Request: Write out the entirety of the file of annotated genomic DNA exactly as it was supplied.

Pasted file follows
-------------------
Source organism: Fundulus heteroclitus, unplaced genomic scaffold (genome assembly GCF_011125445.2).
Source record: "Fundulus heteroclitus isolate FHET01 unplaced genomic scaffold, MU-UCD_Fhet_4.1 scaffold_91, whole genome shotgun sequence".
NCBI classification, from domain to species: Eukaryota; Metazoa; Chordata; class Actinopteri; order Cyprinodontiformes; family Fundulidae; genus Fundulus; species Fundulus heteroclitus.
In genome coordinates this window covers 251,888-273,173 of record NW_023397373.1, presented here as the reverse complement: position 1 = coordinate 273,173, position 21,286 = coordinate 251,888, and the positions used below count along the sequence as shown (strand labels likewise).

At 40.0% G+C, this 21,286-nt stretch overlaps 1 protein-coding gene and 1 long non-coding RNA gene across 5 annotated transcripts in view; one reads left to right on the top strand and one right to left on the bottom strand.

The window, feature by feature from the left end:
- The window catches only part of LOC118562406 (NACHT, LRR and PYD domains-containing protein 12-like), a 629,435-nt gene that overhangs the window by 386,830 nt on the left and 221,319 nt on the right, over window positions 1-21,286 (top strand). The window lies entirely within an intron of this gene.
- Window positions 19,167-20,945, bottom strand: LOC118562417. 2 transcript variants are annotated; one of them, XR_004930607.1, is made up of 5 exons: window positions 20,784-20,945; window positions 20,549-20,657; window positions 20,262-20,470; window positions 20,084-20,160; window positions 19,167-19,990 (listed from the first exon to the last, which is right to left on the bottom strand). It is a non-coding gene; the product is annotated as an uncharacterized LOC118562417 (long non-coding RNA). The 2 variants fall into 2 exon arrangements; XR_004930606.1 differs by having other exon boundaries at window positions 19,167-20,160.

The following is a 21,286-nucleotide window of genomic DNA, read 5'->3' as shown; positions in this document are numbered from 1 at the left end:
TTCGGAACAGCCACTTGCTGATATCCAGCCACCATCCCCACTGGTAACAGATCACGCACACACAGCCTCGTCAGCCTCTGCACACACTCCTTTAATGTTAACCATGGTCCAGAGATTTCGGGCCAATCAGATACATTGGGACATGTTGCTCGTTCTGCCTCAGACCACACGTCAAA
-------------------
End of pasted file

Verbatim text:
Source organism: Fundulus heteroclitus, unplaced genomic scaffold (genome assembly GCF_011125445.2).
Source record: "Fundulus heteroclitus isolate FHET01 unplaced genomic scaffold, MU-UCD_Fhet_4.1 scaffold_91, whole genome shotgun sequence".
NCBI classification, from domain to species: Eukaryota; Metazoa; Chordata; class Actinopteri; order Cyprinodontiformes; family Fundulidae; genus Fundulus; species Fundulus heteroclitus.
In genome coordinates this window covers 251,888-273,173 of record NW_023397373.1, presented here as the reverse complement: position 1 = coordinate 273,173, position 21,286 = coordinate 251,888, and the positions used below count along the sequence as shown (strand labels likewise).

At 40.0% G+C, this 21,286-nt stretch overlaps 1 protein-coding gene and 1 long non-coding RNA gene across 5 annotated transcripts in view; one reads left to right on the top strand and one right to left on the bottom strand.

The window, feature by feature from the left end:
- The window catches only part of LOC118562406 (NACHT, LRR and PYD domains-containing protein 12-like), a 629,435-nt gene that overhangs the window by 386,830 nt on the left and 221,319 nt on the right, over window positions 1-21,286 (top strand). The window lies entirely within an intron of this gene.
- Window positions 19,167-20,945, bottom strand: LOC118562417. 2 transcript variants are annotated; one of them, XR_004930607.1, is made up of 5 exons: window positions 20,784-20,945; window positions 20,549-20,657; window positions 20,262-20,470; window positions 20,084-20,160; window positions 19,167-19,990 (listed from the first exon to the last, which is right to left on the bottom strand). It is a non-coding gene; the product is annotated as an uncharacterized LOC118562417 (long non-coding RNA). The 2 variants fall into 2 exon arrangements; XR_004930606.1 differs by having other exon boundaries at window positions 19,167-20,160.

The following is a 21,286-nucleotide window of genomic DNA, read 5'->3' as shown; positions in this document are numbered from 1 at the left end:
TTCGGAACAGCCACTTGCTGATATCCAGCCACCATCCCCACTGGTAACAGATCACGCACACACAGCCTCGTCAGCCTCTGCACACACTCCTTTAATGTTAACCATGGTCCAGAGATTTCGGGCCAATCAGATACATTGGGACATGTTGCTCGTTCTGCCTCAGACCACACGTCAAA